Between August 21, 1914 when the call for volunteers was proclaimed and September 2 when the first recruits marched from the CLB Armoury, through the city streets and into the Training Camp at Pleasantville, the Newfoundland Patriotic Association (NPA), itself just formed on August 12, scrambled to outfit the men and prepare the training site to meet the accommodation and training needs of the new recruits.

Keeping in mind that there was no military presence, no government department responsible, and no familiarity with these matters in Newfoundland when war was declared, we begin to see the urgency in which these citizens – volunteers all – worked to meet the needs to raise a regiment.  “From a military standpoint no country could be in a state of greater unpreparedness.” That is how author Richard Cramm described the situation in Newfoundland in his 1921 history of the regiment.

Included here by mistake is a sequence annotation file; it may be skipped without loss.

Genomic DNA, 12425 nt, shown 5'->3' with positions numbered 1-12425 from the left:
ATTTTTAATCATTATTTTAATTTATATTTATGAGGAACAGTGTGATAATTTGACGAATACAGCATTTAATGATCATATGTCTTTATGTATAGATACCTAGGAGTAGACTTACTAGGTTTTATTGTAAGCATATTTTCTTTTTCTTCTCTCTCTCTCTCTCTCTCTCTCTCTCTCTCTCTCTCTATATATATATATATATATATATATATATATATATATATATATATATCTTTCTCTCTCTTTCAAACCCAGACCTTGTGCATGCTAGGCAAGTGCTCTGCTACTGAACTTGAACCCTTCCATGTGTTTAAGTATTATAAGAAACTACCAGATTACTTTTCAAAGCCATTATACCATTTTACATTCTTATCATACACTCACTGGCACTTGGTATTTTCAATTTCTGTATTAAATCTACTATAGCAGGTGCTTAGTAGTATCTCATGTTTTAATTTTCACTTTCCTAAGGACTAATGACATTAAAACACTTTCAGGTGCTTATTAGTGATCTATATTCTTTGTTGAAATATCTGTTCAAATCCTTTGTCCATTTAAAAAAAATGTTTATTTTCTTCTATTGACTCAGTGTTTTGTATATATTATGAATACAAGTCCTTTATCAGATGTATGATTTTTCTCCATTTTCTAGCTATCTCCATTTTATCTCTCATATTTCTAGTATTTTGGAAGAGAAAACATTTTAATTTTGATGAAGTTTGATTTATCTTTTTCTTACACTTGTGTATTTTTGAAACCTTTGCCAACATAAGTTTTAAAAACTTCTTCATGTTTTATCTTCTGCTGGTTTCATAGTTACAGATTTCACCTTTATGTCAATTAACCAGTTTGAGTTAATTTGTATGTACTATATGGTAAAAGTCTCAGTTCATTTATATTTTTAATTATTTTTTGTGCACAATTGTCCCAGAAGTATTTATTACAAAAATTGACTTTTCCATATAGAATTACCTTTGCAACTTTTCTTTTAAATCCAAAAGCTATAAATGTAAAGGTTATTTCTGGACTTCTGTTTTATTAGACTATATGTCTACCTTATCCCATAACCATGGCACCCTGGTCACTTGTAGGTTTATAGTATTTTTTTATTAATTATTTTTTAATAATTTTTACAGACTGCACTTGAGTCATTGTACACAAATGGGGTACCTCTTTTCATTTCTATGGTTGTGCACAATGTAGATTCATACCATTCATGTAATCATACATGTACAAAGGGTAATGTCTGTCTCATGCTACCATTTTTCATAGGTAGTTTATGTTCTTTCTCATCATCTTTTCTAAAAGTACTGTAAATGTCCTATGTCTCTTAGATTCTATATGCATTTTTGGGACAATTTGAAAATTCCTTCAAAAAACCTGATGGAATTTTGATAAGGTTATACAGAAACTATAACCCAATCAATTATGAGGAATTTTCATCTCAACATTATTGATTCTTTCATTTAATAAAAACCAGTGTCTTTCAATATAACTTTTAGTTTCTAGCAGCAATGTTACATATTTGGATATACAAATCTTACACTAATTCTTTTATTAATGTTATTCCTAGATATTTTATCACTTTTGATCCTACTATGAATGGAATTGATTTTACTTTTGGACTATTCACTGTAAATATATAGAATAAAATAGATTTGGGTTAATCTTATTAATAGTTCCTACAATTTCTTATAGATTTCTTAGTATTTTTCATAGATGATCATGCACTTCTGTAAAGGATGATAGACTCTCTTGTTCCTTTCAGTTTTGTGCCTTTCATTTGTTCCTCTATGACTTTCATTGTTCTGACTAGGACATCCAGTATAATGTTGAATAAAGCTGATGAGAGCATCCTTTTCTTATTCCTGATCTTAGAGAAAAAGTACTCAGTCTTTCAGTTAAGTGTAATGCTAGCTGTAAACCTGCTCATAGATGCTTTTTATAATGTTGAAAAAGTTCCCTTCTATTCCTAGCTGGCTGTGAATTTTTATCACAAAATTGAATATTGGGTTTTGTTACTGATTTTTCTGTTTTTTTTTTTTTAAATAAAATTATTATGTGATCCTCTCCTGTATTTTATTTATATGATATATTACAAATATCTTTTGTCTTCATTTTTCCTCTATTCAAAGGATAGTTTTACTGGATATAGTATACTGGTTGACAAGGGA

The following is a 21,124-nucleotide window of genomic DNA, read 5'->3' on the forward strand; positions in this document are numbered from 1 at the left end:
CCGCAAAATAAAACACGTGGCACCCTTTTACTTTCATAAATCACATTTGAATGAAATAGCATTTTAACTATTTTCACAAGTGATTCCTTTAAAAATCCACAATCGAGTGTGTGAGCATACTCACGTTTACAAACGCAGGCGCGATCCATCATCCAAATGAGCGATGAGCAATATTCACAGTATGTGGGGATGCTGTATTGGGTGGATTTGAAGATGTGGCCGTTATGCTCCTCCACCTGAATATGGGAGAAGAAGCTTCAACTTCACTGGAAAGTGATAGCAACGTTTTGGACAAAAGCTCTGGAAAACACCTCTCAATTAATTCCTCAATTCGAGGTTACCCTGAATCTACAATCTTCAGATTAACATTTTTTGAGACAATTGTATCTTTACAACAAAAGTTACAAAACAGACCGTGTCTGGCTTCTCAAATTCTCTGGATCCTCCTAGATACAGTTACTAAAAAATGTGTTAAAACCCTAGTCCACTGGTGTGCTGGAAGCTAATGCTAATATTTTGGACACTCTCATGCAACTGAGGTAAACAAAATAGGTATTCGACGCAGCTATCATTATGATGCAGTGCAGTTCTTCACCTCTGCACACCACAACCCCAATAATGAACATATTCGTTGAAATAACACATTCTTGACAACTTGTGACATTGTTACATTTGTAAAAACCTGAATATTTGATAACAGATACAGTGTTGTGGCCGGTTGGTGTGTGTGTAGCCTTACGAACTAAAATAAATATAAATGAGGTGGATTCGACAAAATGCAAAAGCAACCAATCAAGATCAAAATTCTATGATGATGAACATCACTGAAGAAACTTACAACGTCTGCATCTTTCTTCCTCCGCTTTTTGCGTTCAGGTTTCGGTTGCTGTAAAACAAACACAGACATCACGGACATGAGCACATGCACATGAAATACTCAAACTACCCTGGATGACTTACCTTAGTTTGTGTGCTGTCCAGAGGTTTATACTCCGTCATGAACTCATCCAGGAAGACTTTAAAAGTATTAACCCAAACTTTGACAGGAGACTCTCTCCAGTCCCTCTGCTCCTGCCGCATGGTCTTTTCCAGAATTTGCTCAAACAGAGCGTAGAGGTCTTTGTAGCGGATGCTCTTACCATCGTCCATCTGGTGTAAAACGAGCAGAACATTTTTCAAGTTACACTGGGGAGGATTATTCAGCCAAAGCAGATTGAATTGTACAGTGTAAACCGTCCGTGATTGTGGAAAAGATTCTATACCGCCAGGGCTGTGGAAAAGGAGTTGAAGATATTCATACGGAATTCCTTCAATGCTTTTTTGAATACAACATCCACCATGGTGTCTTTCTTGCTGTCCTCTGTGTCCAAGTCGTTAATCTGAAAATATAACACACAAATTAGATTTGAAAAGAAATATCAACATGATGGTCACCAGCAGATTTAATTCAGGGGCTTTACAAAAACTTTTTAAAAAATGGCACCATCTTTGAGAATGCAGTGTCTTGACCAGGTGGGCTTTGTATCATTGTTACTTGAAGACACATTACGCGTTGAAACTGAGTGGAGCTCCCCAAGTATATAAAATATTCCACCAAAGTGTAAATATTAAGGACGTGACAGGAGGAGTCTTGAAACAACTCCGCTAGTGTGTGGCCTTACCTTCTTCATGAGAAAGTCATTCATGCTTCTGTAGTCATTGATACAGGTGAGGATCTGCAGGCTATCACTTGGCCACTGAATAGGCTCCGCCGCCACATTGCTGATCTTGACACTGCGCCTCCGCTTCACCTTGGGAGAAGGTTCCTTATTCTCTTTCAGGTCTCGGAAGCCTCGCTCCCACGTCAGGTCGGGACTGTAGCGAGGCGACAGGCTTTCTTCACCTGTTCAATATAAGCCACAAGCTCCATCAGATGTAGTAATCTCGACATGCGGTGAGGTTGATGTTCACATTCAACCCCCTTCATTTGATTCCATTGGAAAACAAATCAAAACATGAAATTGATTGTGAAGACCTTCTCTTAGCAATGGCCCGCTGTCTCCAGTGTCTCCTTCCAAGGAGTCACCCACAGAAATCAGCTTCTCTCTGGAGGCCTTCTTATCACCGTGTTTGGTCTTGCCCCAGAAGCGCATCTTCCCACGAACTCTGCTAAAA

In addition to the Recruiting Committee, the NPA created committees for housing, meal provisions, medical, equipment, and uniforms, and the staff to administer everything needed to provide a compressed basic military training programme before they left for England, where they would complete their army training and be sent into action.